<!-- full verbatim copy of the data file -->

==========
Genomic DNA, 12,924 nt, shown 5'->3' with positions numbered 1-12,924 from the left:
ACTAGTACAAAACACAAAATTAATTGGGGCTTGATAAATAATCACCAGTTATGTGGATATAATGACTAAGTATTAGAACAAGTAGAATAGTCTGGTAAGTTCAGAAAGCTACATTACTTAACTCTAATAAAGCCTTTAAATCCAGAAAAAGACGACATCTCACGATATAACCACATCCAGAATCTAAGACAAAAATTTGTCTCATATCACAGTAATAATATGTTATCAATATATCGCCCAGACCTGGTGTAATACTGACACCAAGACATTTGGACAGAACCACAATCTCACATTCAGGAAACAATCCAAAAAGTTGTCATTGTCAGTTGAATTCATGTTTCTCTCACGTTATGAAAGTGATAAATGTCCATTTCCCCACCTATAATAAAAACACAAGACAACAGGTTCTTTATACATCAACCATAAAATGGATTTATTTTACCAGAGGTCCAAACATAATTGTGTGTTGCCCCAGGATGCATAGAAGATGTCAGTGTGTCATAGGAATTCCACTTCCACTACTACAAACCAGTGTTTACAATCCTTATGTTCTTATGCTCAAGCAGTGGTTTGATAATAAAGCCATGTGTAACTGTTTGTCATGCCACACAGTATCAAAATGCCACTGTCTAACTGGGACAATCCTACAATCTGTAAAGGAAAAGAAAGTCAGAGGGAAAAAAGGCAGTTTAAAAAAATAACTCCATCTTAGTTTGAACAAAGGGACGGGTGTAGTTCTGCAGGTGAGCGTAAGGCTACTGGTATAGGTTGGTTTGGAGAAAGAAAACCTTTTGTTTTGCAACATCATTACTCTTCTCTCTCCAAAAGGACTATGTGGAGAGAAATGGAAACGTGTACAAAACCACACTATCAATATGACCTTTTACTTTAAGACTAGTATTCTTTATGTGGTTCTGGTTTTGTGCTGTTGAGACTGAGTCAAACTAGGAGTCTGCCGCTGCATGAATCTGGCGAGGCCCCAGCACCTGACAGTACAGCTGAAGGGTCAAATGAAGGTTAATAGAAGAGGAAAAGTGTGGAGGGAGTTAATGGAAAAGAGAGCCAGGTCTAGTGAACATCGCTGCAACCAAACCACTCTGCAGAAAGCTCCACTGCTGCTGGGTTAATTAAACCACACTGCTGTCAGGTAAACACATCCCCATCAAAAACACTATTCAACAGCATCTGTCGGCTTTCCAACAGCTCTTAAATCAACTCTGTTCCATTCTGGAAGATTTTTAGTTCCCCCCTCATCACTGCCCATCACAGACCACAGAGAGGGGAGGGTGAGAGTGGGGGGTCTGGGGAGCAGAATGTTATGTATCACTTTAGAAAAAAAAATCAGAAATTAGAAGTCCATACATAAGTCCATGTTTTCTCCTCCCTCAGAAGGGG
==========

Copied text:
Genomic DNA, 12,924 nt, shown 5'->3' with positions numbered 1-12,924 from the left:
ACTAGTACAAAACACAAAATTAATTGGGGCTTGATAAATAATCACCAGTTATGTGGATATAATGACTAAGTATTAGAACAAGTAGAATAGTCTGGTAAGTTCAGAAAGCTACATTACTTAACTCTAATAAAGCCTTTAAATCCAGAAAAAGACGACATCTCACGATATAACCACATCCAGAATCTAAGACAAAAATTTGTCTCATATCACAGTAATAATATGTTATCAATATATCGCCCAGACCTGGTGTAATACTGACACCAAGACATTTGGACAGAACCACAATCTCACATTCAGGAAACAATCCAAAAAGTTGTCATTGTCAGTTGAATTCATGTTTCTCTCACGTTATGAAAGTGATAAATGTCCATTTCCCCACCTATAATAAAAACACAAGACAACAGGTTCTTTATACATCAACCATAAAATGGATTTATTTTACCAGAGGTCCAAACATAATTGTGTGTTGCCCCAGGATGCATAGAAGATGTCAGTGTGTCATAGGAATTCCACTTCCACTACTACAAACCAGTGTTTACAATCCTTATGTTCTTATGCTCAAGCAGTGGTTTGATAATAAAGCCATGTGTAACTGTTTGTCATGCCACACAGTATCAAAATGCCACTGTCTAACTGGGACAATCCTACAATCTGTAAAGGAAAAGAAAGTCAGAGGGAAAAAAGGCAGTTTAAAAAAATAACTCCATCTTAGTTTGAACAAAGGGACGGGTGTAGTTCTGCAGGTGAGCGTAAGGCTACTGGTATAGGTTGGTTTGGAGAAAGAAAACCTTTTGTTTTGCAACATCATTACTCTTCTCTCTCCAAAAGGACTATGTGGAGAGAAATGGAAACGTGTACAAAACCACACTATCAATATGACCTTTTACTTTAAGACTAGTATTCTTTATGTGGTTCTGGTTTTGTGCTGTTGAGACTGAGTCAAACTAGGAGTCTGCCGCTGCATGAATCTGGCGAGGCCCCAGCACCTGACAGTACAGCTGAAGGGTCAAATGAAGGTTAATAGAAGAGGAAAAGTGTGGAGGGAGTTAATGGAAAAGAGAGCCAGGTCTAGTGAACATCGCTGCAACCAAACCACTCTGCAGAAAGCTCCACTGCTGCTGGGTTAATTAAACCACACTGCTGTCAGGTAAACACATCCCCATCAAAAACACTATTCAACAGCATCTGTCGGCTTTCCAACAGCTCTTAAATCAACTCTGTTCCATTCTGGAAGATTTTTAGTTCCCCCCTCATCACTGCCCATCACAGACCACAGAGAGGGGAGGGTGAGAGTGGGGGGTCTGGGGAGCAGAATGTTATGTATCACTTTAGAAAAAAAAATCAGAAATTAGAAGTCCATACATAAGTCCATGTTTTCTCCTCCCTCAGAAGGGG